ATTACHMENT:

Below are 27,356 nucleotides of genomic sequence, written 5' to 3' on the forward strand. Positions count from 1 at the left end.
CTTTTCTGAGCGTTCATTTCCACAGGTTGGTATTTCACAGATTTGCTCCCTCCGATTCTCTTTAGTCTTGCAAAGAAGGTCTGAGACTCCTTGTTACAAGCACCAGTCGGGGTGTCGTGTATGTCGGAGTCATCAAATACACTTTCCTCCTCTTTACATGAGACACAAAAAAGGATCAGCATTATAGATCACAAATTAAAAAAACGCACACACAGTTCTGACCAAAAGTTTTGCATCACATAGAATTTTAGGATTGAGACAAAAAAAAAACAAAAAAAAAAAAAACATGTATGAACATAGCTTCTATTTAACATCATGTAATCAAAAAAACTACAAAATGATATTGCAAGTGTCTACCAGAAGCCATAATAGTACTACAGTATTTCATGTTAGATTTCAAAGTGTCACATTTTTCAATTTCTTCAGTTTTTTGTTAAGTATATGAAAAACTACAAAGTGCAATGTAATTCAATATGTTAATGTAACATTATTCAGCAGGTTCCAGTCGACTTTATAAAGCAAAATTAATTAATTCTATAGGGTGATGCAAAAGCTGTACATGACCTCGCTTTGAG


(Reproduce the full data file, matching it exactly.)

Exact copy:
Below are 27,356 nucleotides of genomic sequence, written 5' to 3' on the forward strand. Positions count from 1 at the left end.
CTTTTCTGAGCGTTCATTTCCACAGGTTGGTATTTCACAGATTTGCTCCCTCCGATTCTCTTTAGTCTTGCAAAGAAGGTCTGAGACTCCTTGTTACAAGCACCAGTCGGGGTGTCGTGTATGTCGGAGTCATCAAATACACTTTCCTCCTCTTTACATGAGACACAAAAAAGGATCAGCATTATAGATCACAAATTAAAAAAACGCACACACAGTTCTGACCAAAAGTTTTGCATCACATAGAATTTTAGGATTGAGACAAAAAAAAAACAAAAAAAAAAAAAACATGTATGAACATAGCTTCTATTTAACATCATGTAATCAAAAAAACTACAAAATGATATTGCAAGTGTCTACCAGAAGCCATAATAGTACTACAGTATTTCATGTTAGATTTCAAAGTGTCACATTTTTCAATTTCTTCAGTTTTTTGTTAAGTATATGAAAAACTACAAAGTGCAATGTAATTCAATATGTTAATGTAACATTATTCAGCAGGTTCCAGTCGACTTTATAAAGCAAAATTAATTAATTCTATAGGGTGATGCAAAAGCTGTACATGACCTCGCTTTGAG